As an adult, i was finally overwhelmed with the weight of what i had carried for so long that it literally broke me down. As a result, I had to decide to risk giving up my marriage, my home, my entire family on both sides of my marriage, professional standing, and almost any social capital that i had gained thus far as a male person. I was entirely willing to give up any sense of "male privilege" in this society altogether. I was never truly happy in my entire life in the male gender. As an open, loving, highly intelligent, and expressive child i suffered severe physical, mental, and emotional abuse for many years growing up, for simply being "different", and never able to fit into any "typical" "male" mold whatsoever.

I essentially learned to repress truthfulness in every form of my natural self-expression, never rewarded for real honesty with nothing but fear and ridicule, harm and humiliation. Every day of my life i consciously and methodically hid all of my natural self-expressions so that no one would ever detect i was actually a girl always, somewhere deep inside where they could never really see me. I managed to become a more functional "male" persona by my twenties, but still deeply struggled my whole life thus far, and barely ever felt a true sense of happiness within or about myself.

It is not obvious to me why the CRC, the Family Leader Network, PFOX, and the Family Blah Blah groups find it so important to discriminate against a person like this. It is a confusing and painful situation, no doubt -- can you imagine being four or five years old and trying to figure out what is wrong with this picture? But why would they lobby so hard, write so many emails, walk around with signs, to preserve the right to discriminate against someone in that situation?

We get asked sometimes by reporters, students, interviewers of various sorts, to comment on the motives of the pro-discrimination groups, and it's a question you just have to laugh at, you can't answer it. I really -- really -- don't know what would make somebody take a Saturday away from their family to stand out by the street holding a sign to protect their right to discriminate against a group of people who have never hurt them, a group of people who have done nothing beyond being dealt an unusual assignment in this world by God and nature. Tomorrow the County Council will vote. We elected them to stand up for good principles, let's hope they are able to do that in the face of the crazy wind that blows through our neighborhoods.

One more time, Maryanne Arnow's comment to the Council:
I do not personally believe that this is a mistake or an aberration of nature. I do not believe that God makes mistakes and that this was, at least for me, one of the great blessings of my life, even for all of the pain and hardship involved in dealing with such an issue for all of my life.

I want to see the noise-makers refute that.


Anonymous Anonymous said...

Discrimination laws based on feelings are ill-advised. The next obvious question will be why can't people that feel other strange ways and act on it be able to exclude that from anyone's consideration when deciding whether to hire them? To logically extend this to apply to everyone's idiosyncrasies would be an unreasonable burden on society. Government needs to back off and let private citizens work out their own relationships.

It's not hard to think of situations where an employer might be justified in not hiring a transgender male. How about an organ salesman who goes around to churches? How about as a counselor to male teen juvenile delinquent? How about as a State Dept employee working in Saudi Arabia? Truth is, employers should seek the person best suited to the job without taking into account some illogical government regulation. This is not to say that we should encourage discrimination against these people, just that government can't solve their problems and applying laws with a broad brush can make things worse.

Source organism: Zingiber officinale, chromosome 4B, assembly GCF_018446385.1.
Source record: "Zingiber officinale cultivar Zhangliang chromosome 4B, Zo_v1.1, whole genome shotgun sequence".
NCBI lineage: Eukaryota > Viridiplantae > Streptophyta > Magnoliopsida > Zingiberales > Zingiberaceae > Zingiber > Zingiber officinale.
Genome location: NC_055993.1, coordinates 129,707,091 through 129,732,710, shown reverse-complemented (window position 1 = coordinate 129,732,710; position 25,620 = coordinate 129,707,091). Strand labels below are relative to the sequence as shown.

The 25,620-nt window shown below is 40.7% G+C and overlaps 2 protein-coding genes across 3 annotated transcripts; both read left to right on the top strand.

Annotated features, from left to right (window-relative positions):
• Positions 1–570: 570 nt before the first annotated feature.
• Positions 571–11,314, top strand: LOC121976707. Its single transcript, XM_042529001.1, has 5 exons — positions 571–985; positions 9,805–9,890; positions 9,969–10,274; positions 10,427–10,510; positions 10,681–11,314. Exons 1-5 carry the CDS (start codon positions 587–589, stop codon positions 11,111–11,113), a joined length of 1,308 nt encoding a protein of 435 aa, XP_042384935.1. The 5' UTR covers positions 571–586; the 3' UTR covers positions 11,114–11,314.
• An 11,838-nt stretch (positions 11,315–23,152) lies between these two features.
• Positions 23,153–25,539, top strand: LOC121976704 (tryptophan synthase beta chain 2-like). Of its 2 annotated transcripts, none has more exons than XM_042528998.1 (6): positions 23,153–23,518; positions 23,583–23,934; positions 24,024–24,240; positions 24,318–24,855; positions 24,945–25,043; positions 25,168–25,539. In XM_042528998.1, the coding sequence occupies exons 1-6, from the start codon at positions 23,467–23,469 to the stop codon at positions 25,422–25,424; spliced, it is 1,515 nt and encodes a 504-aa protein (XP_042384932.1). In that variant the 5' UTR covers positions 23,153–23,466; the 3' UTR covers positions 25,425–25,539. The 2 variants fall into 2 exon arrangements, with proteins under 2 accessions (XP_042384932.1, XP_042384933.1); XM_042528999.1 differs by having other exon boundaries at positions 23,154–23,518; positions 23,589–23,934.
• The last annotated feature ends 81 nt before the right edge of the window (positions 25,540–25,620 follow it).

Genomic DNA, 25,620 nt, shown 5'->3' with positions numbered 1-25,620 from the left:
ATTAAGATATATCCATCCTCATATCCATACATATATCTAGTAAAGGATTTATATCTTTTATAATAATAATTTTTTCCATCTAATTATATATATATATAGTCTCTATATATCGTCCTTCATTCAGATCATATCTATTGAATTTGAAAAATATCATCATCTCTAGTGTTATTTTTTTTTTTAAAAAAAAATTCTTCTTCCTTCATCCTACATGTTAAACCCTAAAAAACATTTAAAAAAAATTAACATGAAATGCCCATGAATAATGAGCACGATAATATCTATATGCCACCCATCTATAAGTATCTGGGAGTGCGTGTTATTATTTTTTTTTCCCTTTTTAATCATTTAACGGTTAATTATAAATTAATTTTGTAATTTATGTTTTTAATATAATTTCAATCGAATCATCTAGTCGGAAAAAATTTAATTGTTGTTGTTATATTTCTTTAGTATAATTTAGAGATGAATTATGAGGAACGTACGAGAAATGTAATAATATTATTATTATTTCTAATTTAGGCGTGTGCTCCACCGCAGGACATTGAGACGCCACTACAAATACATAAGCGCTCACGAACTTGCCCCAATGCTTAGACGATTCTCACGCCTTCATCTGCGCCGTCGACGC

And why would someone want to work in a place where management is hostile to them but has been forced to employ them. The situation doesn't sound good. Wouldn't they prefer to work somewhere where they felt supported and feel they are contributing? Don't any of you TTFers have a contact in the restaurant business that could help this guy out?

For those concerned about the plight of such people, this is the appropriate response. Start a non-profit to help these people find situations that they will be comfortable in. Stop thinking government intervention is the answer to every problem.

November 12, 2007 1:02 PM  
Anonymous Anonymous said...

Once the County Council get through with the gender indentity issue, something is going to have to be done about coffee shops:

American economist Caitlin Knowles Myers, with her students as research assistants, staked out eight coffee shops in the Boston area and watched how long it took men and women to be served. Her conclusion: Men get their coffee 20 seconds earlier than do women. (There is also evidence that the young wait longer than the old, and the ugly wait longer than the beautiful.)

Looks like we need help from Uncle Sam's relative, Cousin Monty, again.

November 12, 2007 1:19 PM  
Blogger JimK said...

Anon, my opinion differs from yours, but I want to point out something good you've done. You have discussed the actual issue.

There are legitimate questions about the use of laws to regulate discrimination, and there are legitimate questions about the worthiness of variations in gender identity for inclusion under such a law.

I know how I feel, and you know how you feel, and we could have a discussion of this topic and possibly come to a conclusion about what the County Council should do. Maybe it would be closer to what you want, and maybe it would be closer to what I want. Either way, if we have had a fair opportunity to persuade one another, then we will both be reasonably satisfied with the outcome.

The problem, and I think it is a serious problem, is that certain people believe so strongly that it is necessary to discriminate on the basis of gender identity that they have (once again) sabotaged the debate, introducing a vivid but irrelevant topic to distract the public from the actual issue. They don't carry signs that say "Retain the Right to Discriminate," which is what they really want, their signs are about bathrooms and pedophiles, which have absolutely nothing to do with this, but evoke an image that easily upsets people.

Thank you for writing.


November 12, 2007 1:25 PM  
Anonymous Anonymous said...

America's most beloved and insightful talk show personality, Elisabeth Hasselback announced the name of her newborn:

Taylor Thomas Hasselbeck

November 12, 2007 2:54 PM